The city of Hatsukaichi lies just west of Hiroshima, and is known more for the island of Miyajima–what everyone actually comes for–than anything else. It’s true that most of Hatsukaichi’s appeal lies near the coast, but the city limits are broader than most people expect, and sometimes even locals such as myself need to be reminded that Hatsukaichi is also mountainous on the inland side, which means a lot of opportunities to engage in outdoor activities. Although the JR Sanyo Red Line and the number 2 streetcar run past parts of Hatsukaichi, places far from those stations are barely served by buses, so the most feasible way to visit those locales would be by car. Contrary to that, I always seem to find a way around the private automobile journey, and while I can indeed say that the tourist sites of interior Hatsukaichi can be reached by bus and on foot, the walking part comprises the bulk of the commute, so be prepared for a laborious slog if you can’t secure your own vehicle. Ladies and gentlemen, allow me to present to you the story of one such voyage on a tranquil winter morning.
‘Twas the day before Christmas, when all through the hills,
Snow blanketed the roadsides; wind gave us the chills.
Whilst people and wildlife hunkered down at home,
I got on a bus bound for someplace to roam.
Mominoki Forest Park is a verdant haven where nature enthusiasts can roam the great outdoors and partake in numerous athletic pursuits. Situated in the northwest corner of Hatsukaichi, it’s actually closer to the border with Shimane Prefecture than it is to urban Hiroshima, and busses bound for Masuda in Shimane Prefecture actually swing by the vicinity of the park, albeit not at the park itself. After countless attempts to find a smooth way to reach Mominoki Forest Park by bus, I concluded that the closest bus stop is the Yoshiwa Service Area, a rest stop by the side of the highway with public restrooms and small stores selling food.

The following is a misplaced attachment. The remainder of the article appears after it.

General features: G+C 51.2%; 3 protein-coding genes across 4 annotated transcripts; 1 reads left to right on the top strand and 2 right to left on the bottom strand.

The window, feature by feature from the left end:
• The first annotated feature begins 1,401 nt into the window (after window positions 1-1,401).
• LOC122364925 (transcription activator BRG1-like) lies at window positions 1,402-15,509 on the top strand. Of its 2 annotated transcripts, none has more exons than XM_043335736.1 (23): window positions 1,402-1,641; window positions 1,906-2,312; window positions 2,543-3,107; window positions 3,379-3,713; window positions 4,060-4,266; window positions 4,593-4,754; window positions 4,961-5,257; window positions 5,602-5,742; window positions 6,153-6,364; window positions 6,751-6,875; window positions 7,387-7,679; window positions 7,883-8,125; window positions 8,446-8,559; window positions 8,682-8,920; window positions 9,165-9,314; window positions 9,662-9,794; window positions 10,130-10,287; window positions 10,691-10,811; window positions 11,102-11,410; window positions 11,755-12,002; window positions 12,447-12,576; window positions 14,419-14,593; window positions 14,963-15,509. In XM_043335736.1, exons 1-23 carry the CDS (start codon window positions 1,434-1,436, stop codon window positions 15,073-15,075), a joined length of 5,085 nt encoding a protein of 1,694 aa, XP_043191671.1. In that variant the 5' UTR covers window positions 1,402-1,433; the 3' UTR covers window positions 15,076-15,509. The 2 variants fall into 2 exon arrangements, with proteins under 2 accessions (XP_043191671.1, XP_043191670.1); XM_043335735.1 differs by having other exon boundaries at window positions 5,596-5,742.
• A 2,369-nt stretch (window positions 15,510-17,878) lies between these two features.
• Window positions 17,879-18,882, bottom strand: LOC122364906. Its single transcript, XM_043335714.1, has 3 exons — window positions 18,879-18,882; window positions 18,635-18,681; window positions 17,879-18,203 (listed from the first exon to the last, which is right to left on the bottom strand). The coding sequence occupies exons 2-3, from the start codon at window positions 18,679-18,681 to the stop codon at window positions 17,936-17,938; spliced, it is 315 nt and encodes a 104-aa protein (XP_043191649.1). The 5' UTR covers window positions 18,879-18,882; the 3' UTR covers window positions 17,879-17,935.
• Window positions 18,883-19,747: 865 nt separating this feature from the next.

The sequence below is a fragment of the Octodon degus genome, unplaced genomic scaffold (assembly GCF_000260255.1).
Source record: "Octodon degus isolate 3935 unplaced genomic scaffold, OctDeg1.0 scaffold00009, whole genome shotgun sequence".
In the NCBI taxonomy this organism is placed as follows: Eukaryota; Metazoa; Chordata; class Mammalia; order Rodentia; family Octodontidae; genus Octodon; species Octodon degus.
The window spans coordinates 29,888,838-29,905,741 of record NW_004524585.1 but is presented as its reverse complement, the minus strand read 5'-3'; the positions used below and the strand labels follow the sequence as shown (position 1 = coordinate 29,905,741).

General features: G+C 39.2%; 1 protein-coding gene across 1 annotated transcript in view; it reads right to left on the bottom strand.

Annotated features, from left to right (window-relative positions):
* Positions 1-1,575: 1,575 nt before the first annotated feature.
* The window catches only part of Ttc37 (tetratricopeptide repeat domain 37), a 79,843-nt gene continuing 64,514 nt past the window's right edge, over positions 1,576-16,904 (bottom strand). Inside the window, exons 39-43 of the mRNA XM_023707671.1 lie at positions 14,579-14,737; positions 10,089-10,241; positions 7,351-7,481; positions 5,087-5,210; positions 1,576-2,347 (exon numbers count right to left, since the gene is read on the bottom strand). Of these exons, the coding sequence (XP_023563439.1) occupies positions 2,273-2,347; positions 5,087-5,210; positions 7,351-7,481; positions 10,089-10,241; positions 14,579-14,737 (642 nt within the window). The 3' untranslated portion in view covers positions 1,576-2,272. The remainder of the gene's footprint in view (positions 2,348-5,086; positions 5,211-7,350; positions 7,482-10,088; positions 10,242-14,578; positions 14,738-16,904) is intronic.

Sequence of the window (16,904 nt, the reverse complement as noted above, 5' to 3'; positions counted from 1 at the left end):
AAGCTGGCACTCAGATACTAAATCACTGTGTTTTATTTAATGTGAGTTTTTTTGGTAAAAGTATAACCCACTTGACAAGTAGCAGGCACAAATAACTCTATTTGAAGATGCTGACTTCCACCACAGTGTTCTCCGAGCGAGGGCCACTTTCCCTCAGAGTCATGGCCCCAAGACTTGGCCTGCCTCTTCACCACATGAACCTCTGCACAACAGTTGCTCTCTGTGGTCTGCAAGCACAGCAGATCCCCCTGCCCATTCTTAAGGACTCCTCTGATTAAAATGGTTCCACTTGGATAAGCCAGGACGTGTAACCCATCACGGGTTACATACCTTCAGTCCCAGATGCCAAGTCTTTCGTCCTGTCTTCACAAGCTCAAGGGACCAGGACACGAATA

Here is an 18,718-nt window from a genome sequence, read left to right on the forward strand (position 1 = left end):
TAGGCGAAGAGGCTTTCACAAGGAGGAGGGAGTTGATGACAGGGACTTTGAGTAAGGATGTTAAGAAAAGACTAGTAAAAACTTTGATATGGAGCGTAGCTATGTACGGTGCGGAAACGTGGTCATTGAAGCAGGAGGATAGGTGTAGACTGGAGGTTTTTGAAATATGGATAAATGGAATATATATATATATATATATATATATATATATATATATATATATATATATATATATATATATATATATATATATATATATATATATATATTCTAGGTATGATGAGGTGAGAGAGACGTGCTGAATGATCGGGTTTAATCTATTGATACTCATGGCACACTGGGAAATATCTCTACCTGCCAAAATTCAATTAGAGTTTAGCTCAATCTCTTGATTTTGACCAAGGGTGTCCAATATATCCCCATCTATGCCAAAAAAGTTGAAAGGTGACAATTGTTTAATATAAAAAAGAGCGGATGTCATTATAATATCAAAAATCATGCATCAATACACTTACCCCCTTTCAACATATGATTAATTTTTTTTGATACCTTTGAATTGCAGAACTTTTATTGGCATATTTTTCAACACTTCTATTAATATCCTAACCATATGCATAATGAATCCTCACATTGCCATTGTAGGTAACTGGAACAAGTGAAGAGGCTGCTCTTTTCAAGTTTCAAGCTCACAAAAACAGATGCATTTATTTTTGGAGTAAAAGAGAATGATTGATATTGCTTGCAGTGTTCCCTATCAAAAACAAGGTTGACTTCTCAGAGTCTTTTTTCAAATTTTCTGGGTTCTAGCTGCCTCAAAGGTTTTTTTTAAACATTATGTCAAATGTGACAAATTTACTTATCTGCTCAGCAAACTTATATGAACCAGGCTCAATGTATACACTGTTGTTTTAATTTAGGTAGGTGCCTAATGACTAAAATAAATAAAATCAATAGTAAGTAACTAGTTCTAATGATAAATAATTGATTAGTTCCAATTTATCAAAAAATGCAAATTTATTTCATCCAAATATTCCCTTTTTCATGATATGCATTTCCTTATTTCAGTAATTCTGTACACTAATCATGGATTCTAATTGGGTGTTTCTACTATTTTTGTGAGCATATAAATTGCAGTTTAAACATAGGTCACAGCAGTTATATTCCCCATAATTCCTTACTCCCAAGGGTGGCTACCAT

I say that it’s the closest one can get to Mominoki Forest Park without a private car, but from Yoshiwa, it’s still a 105-minute one-way walk. Yes, you read that right; I’m about to walk an hour and forty-five minutes to get to a park in the middle of nowhere before engaging in additional physically demanding activities. Those who go on road trips frequently should already know this, but when it comes to rest areas, for each one, there are typically two locations: one on each side of the highway to serve drivers going in both directions. This applies to the bus too, so when taking the bus back to Hiroshima City, make sure you know the location as well as how to walk to the rest area on the opposite side (free up additional time for finding it on your return journey). To the right of the building above, there’s a path that branches into two roads: the one to the right crossing over the highway (which I’ll use to go home later), and another straight ahead that winds down onto country roads that will take me to my destination.
I cheerfully snaked down the path to the local roads, speculating that I’d be lamenting the way back up. Not too long after I passed under the highway from whence I had come, I crossed over this stream, whose banks were covered with snow from the night before, adding to an already colorful landscape. I crossed over the same stream via another bridge and came to a fork just past the Konpira Shrine, at which point I went right. That narrow path merged with a busier road, which I would have to follow for another hour or so before arriving at Mominoki Forest Park.
Up until this point, I had been walking through a small town, but eventually, the so-called “town” disappeared, and I was flanked on both sides by nothing but wilderness. This leg of the journey was packed with snow too, but it was nowhere as beautiful as it was by the stream earlier. On top of that, there were no stores or anywhere else to take a break; the only buildings around were just people’s houses and miscellaneous businesses that had long since gone out of business. That said, if you have to relieve yourself along the way (like I did), your only choice is to duck into the snowy woods far from the cars to do your business. Luckily, at this time of year, the snow does a good job concealing human waste, and is also a viable option for washing your hands afterwards, freezing temperatures notwithstanding.